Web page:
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The Difference Between a Blinking & Steady Check Engine Light on a Tahoe

by Craig Woodman

Since the early '80s, the "check engine" light has been a fixture on the dashboards of passenger cars and light trucks. It is a source of curiosity for many drivers, who have different opinions about what it means when the amber-colored engine-shaped icon lights up in their vehicle. The "check engine" light in a Chevrolet Tahoe can mean many different things, depending on whether it is flashing or steady.

Background

The vehicle "check engine" light serves as a primary indicator of a problem with the vehicle's electronic control systems. At one time, the "check engine" light was an indicator of problems primarily affecting a vehicle's emission control systems. As automotive technology evolved, the use of electronic controls in vehicles has increased, and a "check engine" light may now indicate problems with many different areas affecting a vehicle's drivability and operation.

Flashing Light

A flashing "check engine" light on a Tahoe indicates that the computer system has detected a misfire in the ignition system. A misfire is also known as a "skip" and occurs when at least one engine cylinder fails to ignite the fuel and air mixture as expected with normal operation. The misfire can be caused by a problem with the ignition system, or when the fuel system fails to deliver a flammable mixture of fuel and air to the cylinder to be ignited.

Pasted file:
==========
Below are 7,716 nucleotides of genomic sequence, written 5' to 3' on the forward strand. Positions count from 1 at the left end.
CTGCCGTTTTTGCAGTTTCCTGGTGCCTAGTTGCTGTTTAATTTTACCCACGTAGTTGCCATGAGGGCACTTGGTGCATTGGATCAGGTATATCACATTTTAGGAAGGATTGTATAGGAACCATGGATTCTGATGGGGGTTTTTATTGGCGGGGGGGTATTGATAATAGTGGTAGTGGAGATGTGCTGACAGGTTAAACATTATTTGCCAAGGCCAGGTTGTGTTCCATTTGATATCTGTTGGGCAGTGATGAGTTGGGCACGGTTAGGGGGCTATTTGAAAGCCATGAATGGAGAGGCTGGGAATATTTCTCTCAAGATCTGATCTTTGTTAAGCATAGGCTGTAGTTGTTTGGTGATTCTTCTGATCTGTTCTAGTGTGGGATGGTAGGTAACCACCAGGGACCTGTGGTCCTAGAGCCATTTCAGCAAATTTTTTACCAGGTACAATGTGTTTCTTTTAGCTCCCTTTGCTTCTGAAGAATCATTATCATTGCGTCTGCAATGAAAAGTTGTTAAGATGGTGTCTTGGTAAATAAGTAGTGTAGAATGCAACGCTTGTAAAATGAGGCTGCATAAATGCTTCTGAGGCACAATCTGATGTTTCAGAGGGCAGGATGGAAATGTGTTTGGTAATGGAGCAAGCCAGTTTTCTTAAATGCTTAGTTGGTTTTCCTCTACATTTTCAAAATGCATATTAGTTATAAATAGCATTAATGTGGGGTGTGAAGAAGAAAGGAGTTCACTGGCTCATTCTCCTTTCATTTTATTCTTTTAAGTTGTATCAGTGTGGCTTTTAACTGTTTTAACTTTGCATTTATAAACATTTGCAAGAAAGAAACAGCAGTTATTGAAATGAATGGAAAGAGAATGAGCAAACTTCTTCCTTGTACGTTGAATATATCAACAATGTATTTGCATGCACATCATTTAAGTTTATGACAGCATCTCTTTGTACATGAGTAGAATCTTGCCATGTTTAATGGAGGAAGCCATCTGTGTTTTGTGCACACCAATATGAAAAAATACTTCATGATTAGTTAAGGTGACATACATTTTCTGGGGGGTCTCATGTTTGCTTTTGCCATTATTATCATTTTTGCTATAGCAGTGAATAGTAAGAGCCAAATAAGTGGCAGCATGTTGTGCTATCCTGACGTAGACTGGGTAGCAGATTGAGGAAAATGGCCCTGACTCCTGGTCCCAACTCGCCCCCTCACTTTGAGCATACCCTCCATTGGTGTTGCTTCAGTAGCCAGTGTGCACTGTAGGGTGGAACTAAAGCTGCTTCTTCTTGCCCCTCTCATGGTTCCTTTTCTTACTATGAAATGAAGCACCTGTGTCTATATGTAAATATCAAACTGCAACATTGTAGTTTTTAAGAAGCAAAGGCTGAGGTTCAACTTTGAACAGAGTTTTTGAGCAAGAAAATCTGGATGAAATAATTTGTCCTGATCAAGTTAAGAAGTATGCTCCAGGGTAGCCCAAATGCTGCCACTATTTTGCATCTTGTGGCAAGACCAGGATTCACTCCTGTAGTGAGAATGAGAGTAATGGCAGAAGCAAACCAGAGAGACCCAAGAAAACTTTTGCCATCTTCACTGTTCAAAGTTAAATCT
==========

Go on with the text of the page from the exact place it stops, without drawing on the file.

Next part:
Steady Light

A steady "check engine" light means that one of the sensors in the vehicle responsible for the correct operation of the engine or other vehicle systems is delivering either no data to the vehicle's computer system, or that the data is outside the normal range that the engine computer expects. Many factors can cause this, such as broken wires or failed parts.

Systems Affected

The "check engine" light may also indicate problems with vehicle systems other than the engine and related electronics. Transmissions contain a significant number of electronic controls, and transmission problems can also turn on a "check engine" light, as can all-wheel- or four-wheel-drive systems. In some vehicles, the climate control or other comfort and convenience features can cause a "check engine" light to come on as well.

What You Should Do?

Vehicle computers can often detect problems with electronic systems long before you may notice the problem with vehicle operation. However, the concern often grows worse over time. If your "check engine" light is on steady, check to be sure that your gas cap is tight. If it stays on, you should take the vehicle in for diagnosis and repair as soon as possible, but your vehicle is generally safe to drive. If the "check engine" light is flashing due to misfire, you should stop driving the vehicle, and have it towed in for service. Continuing to operate with a misfire can cause damage to the vehicle, particularly with the catalytic converter, that can be very expensive to repair.

About the Author

Craig Woodman began writing professionally in 2007. Woodman's articles have been published in "Professional Distributor" magazine and in various online publications. He has written extensively on automotive issues, business, personal finance and recreational vehicles. Woodman is pursuing a Bachelor of Science in finance through online education.

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